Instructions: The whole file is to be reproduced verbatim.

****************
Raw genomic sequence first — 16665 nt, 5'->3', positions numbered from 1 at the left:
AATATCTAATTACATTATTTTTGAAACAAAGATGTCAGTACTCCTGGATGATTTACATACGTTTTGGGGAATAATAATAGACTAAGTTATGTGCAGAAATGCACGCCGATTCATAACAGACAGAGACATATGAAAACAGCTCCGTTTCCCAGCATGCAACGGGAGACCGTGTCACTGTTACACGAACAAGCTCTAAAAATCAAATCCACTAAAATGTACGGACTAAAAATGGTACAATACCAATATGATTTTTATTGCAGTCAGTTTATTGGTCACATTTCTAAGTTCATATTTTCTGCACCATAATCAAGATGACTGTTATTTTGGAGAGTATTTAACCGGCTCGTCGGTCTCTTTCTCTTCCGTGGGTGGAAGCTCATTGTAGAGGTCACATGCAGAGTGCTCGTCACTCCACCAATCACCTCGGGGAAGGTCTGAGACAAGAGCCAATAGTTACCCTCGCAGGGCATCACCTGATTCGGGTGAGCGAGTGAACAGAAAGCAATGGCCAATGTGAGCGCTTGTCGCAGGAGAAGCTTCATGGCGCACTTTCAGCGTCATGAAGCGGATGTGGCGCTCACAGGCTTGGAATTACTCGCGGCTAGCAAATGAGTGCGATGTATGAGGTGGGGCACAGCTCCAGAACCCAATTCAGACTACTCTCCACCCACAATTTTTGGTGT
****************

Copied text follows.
Raw genomic sequence first — 16665 nt, 5'->3', positions numbered from 1 at the left:
AATATCTAATTACATTATTTTTGAAACAAAGATGTCAGTACTCCTGGATGATTTACATACGTTTTGGGGAATAATAATAGACTAAGTTATGTGCAGAAATGCACGCCGATTCATAACAGACAGAGACATATGAAAACAGCTCCGTTTCCCAGCATGCAACGGGAGACCGTGTCACTGTTACACGAACAAGCTCTAAAAATCAAATCCACTAAAATGTACGGACTAAAAATGGTACAATACCAATATGATTTTTATTGCAGTCAGTTTATTGGTCACATTTCTAAGTTCATATTTTCTGCACCATAATCAAGATGACTGTTATTTTGGAGAGTATTTAACCGGCTCGTCGGTCTCTTTCTCTTCCGTGGGTGGAAGCTCATTGTAGAGGTCACATGCAGAGTGCTCGTCACTCCACCAATCACCTCGGGGAAGGTCTGAGACAAGAGCCAATAGTTACCCTCGCAGGGCATCACCTGATTCGGGTGAGCGAGTGAACAGAAAGCAATGGCCAATGTGAGCGCTTGTCGCAGGAGAAGCTTCATGGCGCACTTTCAGCGTCATGAAGCGGATGTGGCGCTCACAGGCTTGGAATTACTCGCGGCTAGCAAATGAGTGCGATGTATGAGGTGGGGCACAGCTCCAGAACCCAATTCAGACTACTCTCCACCCACAATTTTTGGTGT